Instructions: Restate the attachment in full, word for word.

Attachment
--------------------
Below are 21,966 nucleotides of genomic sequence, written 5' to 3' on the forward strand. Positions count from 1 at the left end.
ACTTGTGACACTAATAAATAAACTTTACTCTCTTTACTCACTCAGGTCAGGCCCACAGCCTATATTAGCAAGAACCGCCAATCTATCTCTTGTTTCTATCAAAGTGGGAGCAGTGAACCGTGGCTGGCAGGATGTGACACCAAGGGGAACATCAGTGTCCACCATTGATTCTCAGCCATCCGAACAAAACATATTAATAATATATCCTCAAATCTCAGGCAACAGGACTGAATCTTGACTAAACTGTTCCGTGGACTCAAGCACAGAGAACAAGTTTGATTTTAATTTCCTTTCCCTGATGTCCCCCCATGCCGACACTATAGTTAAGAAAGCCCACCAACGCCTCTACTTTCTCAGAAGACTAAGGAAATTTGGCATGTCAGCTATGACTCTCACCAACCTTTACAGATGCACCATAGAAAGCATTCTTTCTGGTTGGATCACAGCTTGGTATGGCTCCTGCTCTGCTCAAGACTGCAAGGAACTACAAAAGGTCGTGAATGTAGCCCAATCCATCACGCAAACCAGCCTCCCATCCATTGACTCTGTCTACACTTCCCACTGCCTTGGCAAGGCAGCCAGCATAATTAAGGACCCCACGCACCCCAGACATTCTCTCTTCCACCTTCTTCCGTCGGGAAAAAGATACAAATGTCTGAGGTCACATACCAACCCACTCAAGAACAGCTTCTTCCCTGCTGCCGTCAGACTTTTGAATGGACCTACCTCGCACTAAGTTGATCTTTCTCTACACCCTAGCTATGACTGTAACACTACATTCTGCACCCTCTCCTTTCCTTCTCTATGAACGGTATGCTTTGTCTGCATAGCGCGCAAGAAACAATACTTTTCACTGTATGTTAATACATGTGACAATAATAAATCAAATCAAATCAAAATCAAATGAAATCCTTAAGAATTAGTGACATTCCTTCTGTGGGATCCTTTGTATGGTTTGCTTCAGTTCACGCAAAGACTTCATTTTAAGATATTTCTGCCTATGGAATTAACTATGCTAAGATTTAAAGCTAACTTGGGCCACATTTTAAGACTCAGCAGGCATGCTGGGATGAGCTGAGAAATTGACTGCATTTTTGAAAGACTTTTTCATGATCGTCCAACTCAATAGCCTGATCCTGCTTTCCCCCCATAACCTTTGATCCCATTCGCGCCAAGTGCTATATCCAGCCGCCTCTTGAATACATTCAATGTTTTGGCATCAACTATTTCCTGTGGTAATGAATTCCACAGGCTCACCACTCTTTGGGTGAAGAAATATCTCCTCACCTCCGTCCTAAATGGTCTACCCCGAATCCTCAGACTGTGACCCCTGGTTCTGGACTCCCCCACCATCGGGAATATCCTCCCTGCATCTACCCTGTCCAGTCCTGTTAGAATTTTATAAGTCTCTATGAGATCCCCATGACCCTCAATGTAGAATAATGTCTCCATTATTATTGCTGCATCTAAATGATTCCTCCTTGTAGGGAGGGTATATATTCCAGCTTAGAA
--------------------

Below are 21,966 nucleotides of genomic sequence, written 5' to 3' on the forward strand. Positions count from 1 at the left end.
ACTTGTGACACTAATAAATAAACTTTACTCTCTTTACTCACTCAGGTCAGGCCCACAGCCTATATTAGCAAGAACCGCCAATCTATCTCTTGTTTCTATCAAAGTGGGAGCAGTGAACCGTGGCTGGCAGGATGTGACACCAAGGGGAACATCAGTGTCCACCATTGATTCTCAGCCATCCGAACAAAACATATTAATAATATATCCTCAAATCTCAGGCAACAGGACTGAATCTTGACTAAACTGTTCCGTGGACTCAAGCACAGAGAACAAGTTTGATTTTAATTTCCTTTCCCTGATGTCCCCCCATGCCGACACTATAGTTAAGAAAGCCCACCAACGCCTCTACTTTCTCAGAAGACTAAGGAAATTTGGCATGTCAGCTATGACTCTCACCAACCTTTACAGATGCACCATAGAAAGCATTCTTTCTGGTTGGATCACAGCTTGGTATGGCTCCTGCTCTGCTCAAGACTGCAAGGAACTACAAAAGGTCGTGAATGTAGCCCAATCCATCACGCAAACCAGCCTCCCATCCATTGACTCTGTCTACACTTCCCACTGCCTTGGCAAGGCAGCCAGCATAATTAAGGACCCCACGCACCCCAGACATTCTCTCTTCCACCTTCTTCCGTCGGGAAAAAGATACAAATGTCTGAGGTCACATACCAACCCACTCAAGAACAGCTTCTTCCCTGCTGCCGTCAGACTTTTGAATGGACCTACCTCGCACTAAGTTGATCTTTCTCTACACCCTAGCTATGACTGTAACACTACATTCTGCACCCTCTCCTTTCCTTCTCTATGAACGGTATGCTTTGTCTGCATAGCGCGCAAGAAACAATACTTTTCACTGTATGTTAATACATGTGACAATAATAAATCAAATCAAATCAAAATCAAATGAAATCCTTAAGAATTAGTGACATTCCTTCTGTGGGATCCTTTGTATGGTTTGCTTCAGTTCACGCAAAGACTTCATTTTAAGATATTTCTGCCTATGGAATTAACTATGCTAAGATTTAAAGCTAACTTGGGCCACATTTTAAGACTCAGCAGGCATGCTGGGATGAGCTGAGAAATTGACTGCATTTTTGAAAGACTTTTTCATGATCGTCCAACTCAATAGCCTGATCCTGCTTTCCCCCCATAACCTTTGATCCCATTCGCGCCAAGTGCTATATCCAGCCGCCTCTTGAATACATTCAATGTTTTGGCATCAACTATTTCCTGTGGTAATGAATTCCACAGGCTCACCACTCTTTGGGTGAAGAAATATCTCCTCACCTCCGTCCTAAATGGTCTACCCCGAATCCTCAGACTGTGACCCCTGGTTCTGGACTCCCCCACCATCGGGAATATCCTCCCTGCATCTACCCTGTCCAGTCCTGTTAGAATTTTATAAGTCTCTATGAGATCCCCATGACCCTCAATGTAGAATAATGTCTCCATTATTATTGCTGCATCTAAATGATTCCTCCTTGTAGGGAGGGTATATATTCCAGCTTAGAA